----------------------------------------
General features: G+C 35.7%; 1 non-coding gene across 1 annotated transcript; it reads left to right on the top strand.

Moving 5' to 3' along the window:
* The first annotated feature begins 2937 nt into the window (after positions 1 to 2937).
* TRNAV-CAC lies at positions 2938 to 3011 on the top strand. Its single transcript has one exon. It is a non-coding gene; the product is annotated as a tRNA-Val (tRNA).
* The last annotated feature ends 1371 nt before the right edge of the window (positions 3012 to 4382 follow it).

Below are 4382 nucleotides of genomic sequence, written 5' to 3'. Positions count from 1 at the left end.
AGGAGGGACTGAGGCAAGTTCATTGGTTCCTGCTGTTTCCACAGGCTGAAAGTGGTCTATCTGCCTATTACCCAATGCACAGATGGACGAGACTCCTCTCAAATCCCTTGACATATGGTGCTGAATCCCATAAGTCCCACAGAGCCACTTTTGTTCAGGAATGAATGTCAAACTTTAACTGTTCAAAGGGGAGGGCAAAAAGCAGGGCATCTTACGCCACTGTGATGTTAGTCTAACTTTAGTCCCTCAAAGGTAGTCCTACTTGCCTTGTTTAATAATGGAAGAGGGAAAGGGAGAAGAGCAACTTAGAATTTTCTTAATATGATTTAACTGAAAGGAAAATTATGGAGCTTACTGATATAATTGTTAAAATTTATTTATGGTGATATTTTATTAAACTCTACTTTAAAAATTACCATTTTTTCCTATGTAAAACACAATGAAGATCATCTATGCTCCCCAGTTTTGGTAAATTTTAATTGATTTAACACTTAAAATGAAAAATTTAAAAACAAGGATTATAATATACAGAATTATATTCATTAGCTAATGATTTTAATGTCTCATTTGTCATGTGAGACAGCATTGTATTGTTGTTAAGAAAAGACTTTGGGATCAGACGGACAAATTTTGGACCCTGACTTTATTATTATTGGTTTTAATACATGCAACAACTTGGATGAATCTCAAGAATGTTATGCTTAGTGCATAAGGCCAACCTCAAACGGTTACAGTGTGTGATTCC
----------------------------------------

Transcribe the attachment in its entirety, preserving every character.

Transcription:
General features: G+C 35.7%; 1 non-coding gene across 1 annotated transcript; it reads left to right on the top strand.

Moving 5' to 3' along the window:
* The first annotated feature begins 2937 nt into the window (after positions 1 to 2937).
* TRNAV-CAC lies at positions 2938 to 3011 on the top strand. Its single transcript has one exon. It is a non-coding gene; the product is annotated as a tRNA-Val (tRNA).
* The last annotated feature ends 1371 nt before the right edge of the window (positions 3012 to 4382 follow it).

Below are 4382 nucleotides of genomic sequence, written 5' to 3'. Positions count from 1 at the left end.
AGGAGGGACTGAGGCAAGTTCATTGGTTCCTGCTGTTTCCACAGGCTGAAAGTGGTCTATCTGCCTATTACCCAATGCACAGATGGACGAGACTCCTCTCAAATCCCTTGACATATGGTGCTGAATCCCATAAGTCCCACAGAGCCACTTTTGTTCAGGAATGAATGTCAAACTTTAACTGTTCAAAGGGGAGGGCAAAAAGCAGGGCATCTTACGCCACTGTGATGTTAGTCTAACTTTAGTCCCTCAAAGGTAGTCCTACTTGCCTTGTTTAATAATGGAAGAGGGAAAGGGAGAAGAGCAACTTAGAATTTTCTTAATATGATTTAACTGAAAGGAAAATTATGGAGCTTACTGATATAATTGTTAAAATTTATTTATGGTGATATTTTATTAAACTCTACTTTAAAAATTACCATTTTTTCCTATGTAAAACACAATGAAGATCATCTATGCTCCCCAGTTTTGGTAAATTTTAATTGATTTAACACTTAAAATGAAAAATTTAAAAACAAGGATTATAATATACAGAATTATATTCATTAGCTAATGATTTTAATGTCTCATTTGTCATGTGAGACAGCATTGTATTGTTGTTAAGAAAAGACTTTGGGATCAGACGGACAAATTTTGGACCCTGACTTTATTATTATTGGTTTTAATACATGCAACAACTTGGATGAATCTCAAGAATGTTATGCTTAGTGCATAAGGCCAACCTCAAACGGTTACAGTGTGTGATTCC